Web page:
Key Metric To Watch For Schlumberger’s Stock Recovery

by Trefis Team
Schlumberger Limited
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After gaining 56% since the lows observed in March, at the current price of around $19 per share we believe Schlumberger’s stock (NYSE: SLB) has reached its near-term potential. As economies re-open with eased restriction measures, a decline in global crude oil inventory levels is the key metric to observe for the stock’s recovery to pre-crisis levels. The company has taken a slew of cost control measures such as lowering variable costs, closing facilities, curtailing capex, and slashing dividend payout. Schlumberger’s stock has outperformed broader indices in recent months primarily due to a quick recovery in Brent and WTI benchmarks after production cuts by OPEC (Organization of the Petroleum Exporting Countries) and allies.

The company has a diversified presence across the world with North America, Middle East & Asia, and Europe contributing 33%, 24%, and 31%, respectively. While the broader markets have completely recovered, the low industrial and transportation demand has been a drag on the overall oil & gas industry. Interestingly, integrated oil majors such as Exxon, Chevron, BP, and Royal Dutch Shell have planned a 30% capex reduction for the full year. Therefore, a decline in crude oil inventory levels in the U.S. and OPEC countries is the key metric that will prompt upstream producers to revisit their capital expenditure plan and propel Schlumberger’s Revenues.

Per recent reports, the U.S. and OECD (Organization for Economic Cooperation and Development) crude oil inventories (excluding SPR) have increased by 13% and 13.5% since the beginning of this year, respectively. Thus, oil field service firms such as Schlumberger and Halliburton are expected to observe revenue contraction until the inventory pressure eases. Consistent with stable demand and rising prices, Schlumberger’s revenues increased by a modest 8% since 2017. However, the adjusted margins have remained relatively flat as the negative impact of impairments is excluded from the margin calculation. Thus, the adjusted net income increased fairly in-line with the revenues.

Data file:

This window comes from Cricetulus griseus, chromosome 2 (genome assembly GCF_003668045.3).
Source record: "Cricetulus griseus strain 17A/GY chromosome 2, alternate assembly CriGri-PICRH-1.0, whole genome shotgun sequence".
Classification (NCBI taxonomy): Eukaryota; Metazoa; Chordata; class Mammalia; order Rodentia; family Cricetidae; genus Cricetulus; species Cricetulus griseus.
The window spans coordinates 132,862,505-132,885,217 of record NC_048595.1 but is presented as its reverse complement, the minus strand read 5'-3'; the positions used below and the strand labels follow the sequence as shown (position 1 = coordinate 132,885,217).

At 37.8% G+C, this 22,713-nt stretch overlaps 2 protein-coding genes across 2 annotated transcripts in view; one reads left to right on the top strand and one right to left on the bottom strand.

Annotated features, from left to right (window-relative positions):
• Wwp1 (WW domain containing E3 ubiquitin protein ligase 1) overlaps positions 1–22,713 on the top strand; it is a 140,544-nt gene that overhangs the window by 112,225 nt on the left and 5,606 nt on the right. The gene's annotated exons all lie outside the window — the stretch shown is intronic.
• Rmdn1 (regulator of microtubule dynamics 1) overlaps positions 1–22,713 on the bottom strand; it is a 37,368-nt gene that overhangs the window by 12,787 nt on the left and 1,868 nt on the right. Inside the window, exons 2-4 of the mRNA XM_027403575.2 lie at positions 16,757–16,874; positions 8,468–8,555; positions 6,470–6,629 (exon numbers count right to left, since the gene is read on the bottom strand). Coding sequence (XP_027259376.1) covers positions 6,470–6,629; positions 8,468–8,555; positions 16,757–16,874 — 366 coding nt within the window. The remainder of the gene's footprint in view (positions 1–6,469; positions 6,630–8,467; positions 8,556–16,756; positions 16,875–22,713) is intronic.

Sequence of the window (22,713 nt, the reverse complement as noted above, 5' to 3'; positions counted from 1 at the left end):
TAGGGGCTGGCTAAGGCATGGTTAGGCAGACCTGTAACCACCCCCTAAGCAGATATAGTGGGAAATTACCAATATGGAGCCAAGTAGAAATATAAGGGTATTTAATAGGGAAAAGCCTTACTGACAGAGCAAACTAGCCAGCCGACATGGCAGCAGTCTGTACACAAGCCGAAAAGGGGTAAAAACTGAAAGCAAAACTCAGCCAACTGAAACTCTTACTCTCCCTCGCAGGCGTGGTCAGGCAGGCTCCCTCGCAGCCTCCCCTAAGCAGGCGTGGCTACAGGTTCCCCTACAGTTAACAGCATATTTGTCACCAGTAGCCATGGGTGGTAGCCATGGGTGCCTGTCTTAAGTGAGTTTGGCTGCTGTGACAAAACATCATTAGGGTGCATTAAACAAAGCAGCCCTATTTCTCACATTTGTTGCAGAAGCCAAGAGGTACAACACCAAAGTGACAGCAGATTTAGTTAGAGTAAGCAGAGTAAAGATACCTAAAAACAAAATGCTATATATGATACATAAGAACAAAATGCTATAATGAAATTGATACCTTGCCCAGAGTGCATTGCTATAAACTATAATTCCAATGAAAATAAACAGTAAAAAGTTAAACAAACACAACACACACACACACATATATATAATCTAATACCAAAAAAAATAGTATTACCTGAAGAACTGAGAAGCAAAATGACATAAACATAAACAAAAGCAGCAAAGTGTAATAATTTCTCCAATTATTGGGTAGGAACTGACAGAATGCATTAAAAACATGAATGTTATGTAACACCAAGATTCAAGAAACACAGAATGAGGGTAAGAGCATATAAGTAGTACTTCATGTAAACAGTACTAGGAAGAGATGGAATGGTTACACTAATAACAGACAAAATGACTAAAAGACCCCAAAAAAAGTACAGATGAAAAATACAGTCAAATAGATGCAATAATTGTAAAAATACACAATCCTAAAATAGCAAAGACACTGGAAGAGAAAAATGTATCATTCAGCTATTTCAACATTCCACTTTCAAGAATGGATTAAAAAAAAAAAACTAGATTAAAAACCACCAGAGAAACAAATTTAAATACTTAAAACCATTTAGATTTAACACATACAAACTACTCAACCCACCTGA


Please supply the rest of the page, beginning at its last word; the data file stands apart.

While the company has observed moderate revenue and earnings growth over recent years, its P/E multiple has continuously declined due a reduction in operational rigs across the world. We believe the stock is unlikely to see a significant upside in the near-term due to a low production environment which is expected to last until a vaccine reaches the final production stage. Our dashboard What Factors Drove -70% Change in Schlumberger’s Stock between 2017 and now? provides the historical trends in revenues, margins, and P/E multiple. SLB’s P/E multiple decreased from 40.6 in 2017 to 26.5 in 2019. While the company’s PE is now 12.5 there isn’t much of an upside considering the growing crude oil inventories across the globe.

So what’s the likely trigger and timing for an upside?

Per recent STEO (Short-Term Energy Outlook), EIA expects that the demand for crude oil is likely to pick up during Q3 as lockdown restrictions ease across major economies. To lighten inventory pressure on benchmark prices, the demand is expected to exceed supply (upstream production volume) for the rest of the year. Moreover, OPEC and allies have extended the 9.7 mb/d production cut for July. While the trajectory of demand recovery depends on the new Covid-19 cases in the U.S. and other major economies, a sudden surge in demand could prompt upstream oil producers to revisit their capital expenditure plans.

As oil producers and service providers face the coronavirus storm, are utility stocks a better bet? Shares of NextEra, Duke, Dominion & Southern are down by 10% compared to steep declines in the oil & gas sector.

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